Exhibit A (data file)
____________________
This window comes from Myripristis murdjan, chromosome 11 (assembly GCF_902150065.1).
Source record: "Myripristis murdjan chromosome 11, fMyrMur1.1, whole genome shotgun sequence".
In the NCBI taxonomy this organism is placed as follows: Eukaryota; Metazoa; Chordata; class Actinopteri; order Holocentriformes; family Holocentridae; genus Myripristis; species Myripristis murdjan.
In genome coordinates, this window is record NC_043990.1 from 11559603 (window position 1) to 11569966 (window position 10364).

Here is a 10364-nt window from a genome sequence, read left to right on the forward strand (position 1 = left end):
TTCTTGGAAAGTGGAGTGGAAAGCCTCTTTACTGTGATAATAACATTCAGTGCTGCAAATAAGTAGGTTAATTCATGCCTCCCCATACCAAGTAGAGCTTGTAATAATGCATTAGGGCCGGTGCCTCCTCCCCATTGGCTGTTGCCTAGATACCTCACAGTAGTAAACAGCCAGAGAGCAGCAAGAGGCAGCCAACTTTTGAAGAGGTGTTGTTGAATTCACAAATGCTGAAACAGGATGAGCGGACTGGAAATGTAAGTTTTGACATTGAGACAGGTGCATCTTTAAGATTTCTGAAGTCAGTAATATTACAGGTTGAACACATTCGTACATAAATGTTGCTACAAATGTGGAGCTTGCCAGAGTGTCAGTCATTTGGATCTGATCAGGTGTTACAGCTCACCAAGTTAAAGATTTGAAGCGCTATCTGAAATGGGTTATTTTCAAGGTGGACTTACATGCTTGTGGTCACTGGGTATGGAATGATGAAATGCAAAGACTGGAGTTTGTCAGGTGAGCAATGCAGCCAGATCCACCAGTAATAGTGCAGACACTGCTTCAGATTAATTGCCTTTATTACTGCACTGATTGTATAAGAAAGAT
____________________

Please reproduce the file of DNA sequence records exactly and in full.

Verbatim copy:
This window comes from Myripristis murdjan, chromosome 11 (assembly GCF_902150065.1).
Source record: "Myripristis murdjan chromosome 11, fMyrMur1.1, whole genome shotgun sequence".
In the NCBI taxonomy this organism is placed as follows: Eukaryota; Metazoa; Chordata; class Actinopteri; order Holocentriformes; family Holocentridae; genus Myripristis; species Myripristis murdjan.
In genome coordinates, this window is record NC_043990.1 from 11559603 (window position 1) to 11569966 (window position 10364).

Here is a 10364-nt window from a genome sequence, read left to right on the forward strand (position 1 = left end):
TTCTTGGAAAGTGGAGTGGAAAGCCTCTTTACTGTGATAATAACATTCAGTGCTGCAAATAAGTAGGTTAATTCATGCCTCCCCATACCAAGTAGAGCTTGTAATAATGCATTAGGGCCGGTGCCTCCTCCCCATTGGCTGTTGCCTAGATACCTCACAGTAGTAAACAGCCAGAGAGCAGCAAGAGGCAGCCAACTTTTGAAGAGGTGTTGTTGAATTCACAAATGCTGAAACAGGATGAGCGGACTGGAAATGTAAGTTTTGACATTGAGACAGGTGCATCTTTAAGATTTCTGAAGTCAGTAATATTACAGGTTGAACACATTCGTACATAAATGTTGCTACAAATGTGGAGCTTGCCAGAGTGTCAGTCATTTGGATCTGATCAGGTGTTACAGCTCACCAAGTTAAAGATTTGAAGCGCTATCTGAAATGGGTTATTTTCAAGGTGGACTTACATGCTTGTGGTCACTGGGTATGGAATGATGAAATGCAAAGACTGGAGTTTGTCAGGTGAGCAATGCAGCCAGATCCACCAGTAATAGTGCAGACACTGCTTCAGATTAATTGCCTTTATTACTGCACTGATTGTATAAGAAAGAT